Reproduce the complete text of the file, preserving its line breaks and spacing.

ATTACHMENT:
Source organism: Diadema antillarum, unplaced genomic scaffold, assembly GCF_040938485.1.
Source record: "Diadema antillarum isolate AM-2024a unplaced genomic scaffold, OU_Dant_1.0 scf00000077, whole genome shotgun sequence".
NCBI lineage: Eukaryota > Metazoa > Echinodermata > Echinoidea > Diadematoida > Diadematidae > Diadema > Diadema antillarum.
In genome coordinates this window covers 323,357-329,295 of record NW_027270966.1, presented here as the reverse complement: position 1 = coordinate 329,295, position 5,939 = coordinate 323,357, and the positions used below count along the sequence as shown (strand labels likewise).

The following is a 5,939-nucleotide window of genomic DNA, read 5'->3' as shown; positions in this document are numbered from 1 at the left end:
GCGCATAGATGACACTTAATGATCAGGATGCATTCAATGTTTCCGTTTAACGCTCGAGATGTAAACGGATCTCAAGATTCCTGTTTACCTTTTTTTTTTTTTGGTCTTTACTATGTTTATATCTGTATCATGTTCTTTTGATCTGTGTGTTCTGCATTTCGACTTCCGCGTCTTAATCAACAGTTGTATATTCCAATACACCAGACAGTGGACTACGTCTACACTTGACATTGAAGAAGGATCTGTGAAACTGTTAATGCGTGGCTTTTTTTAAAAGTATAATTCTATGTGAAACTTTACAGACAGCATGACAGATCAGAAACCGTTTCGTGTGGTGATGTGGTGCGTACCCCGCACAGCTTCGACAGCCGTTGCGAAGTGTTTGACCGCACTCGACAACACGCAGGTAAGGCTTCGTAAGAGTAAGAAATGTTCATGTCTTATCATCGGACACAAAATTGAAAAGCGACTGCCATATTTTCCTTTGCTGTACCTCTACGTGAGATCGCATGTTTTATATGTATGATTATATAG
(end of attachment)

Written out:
Source organism: Diadema antillarum, unplaced genomic scaffold, assembly GCF_040938485.1.
Source record: "Diadema antillarum isolate AM-2024a unplaced genomic scaffold, OU_Dant_1.0 scf00000077, whole genome shotgun sequence".
NCBI lineage: Eukaryota > Metazoa > Echinodermata > Echinoidea > Diadematoida > Diadematidae > Diadema > Diadema antillarum.
In genome coordinates this window covers 323,357-329,295 of record NW_027270966.1, presented here as the reverse complement: position 1 = coordinate 329,295, position 5,939 = coordinate 323,357, and the positions used below count along the sequence as shown (strand labels likewise).

The following is a 5,939-nucleotide window of genomic DNA, read 5'->3' as shown; positions in this document are numbered from 1 at the left end:
GCGCATAGATGACACTTAATGATCAGGATGCATTCAATGTTTCCGTTTAACGCTCGAGATGTAAACGGATCTCAAGATTCCTGTTTACCTTTTTTTTTTTTTGGTCTTTACTATGTTTATATCTGTATCATGTTCTTTTGATCTGTGTGTTCTGCATTTCGACTTCCGCGTCTTAATCAACAGTTGTATATTCCAATACACCAGACAGTGGACTACGTCTACACTTGACATTGAAGAAGGATCTGTGAAACTGTTAATGCGTGGCTTTTTTTAAAAGTATAATTCTATGTGAAACTTTACAGACAGCATGACAGATCAGAAACCGTTTCGTGTGGTGATGTGGTGCGTACCCCGCACAGCTTCGACAGCCGTTGCGAAGTGTTTGACCGCACTCGACAACACGCAGGTAAGGCTTCGTAAGAGTAAGAAATGTTCATGTCTTATCATCGGACACAAAATTGAAAAGCGACTGCCATATTTTCCTTTGCTGTACCTCTACGTGAGATCGCATGTTTTATATGTATGATTATATAG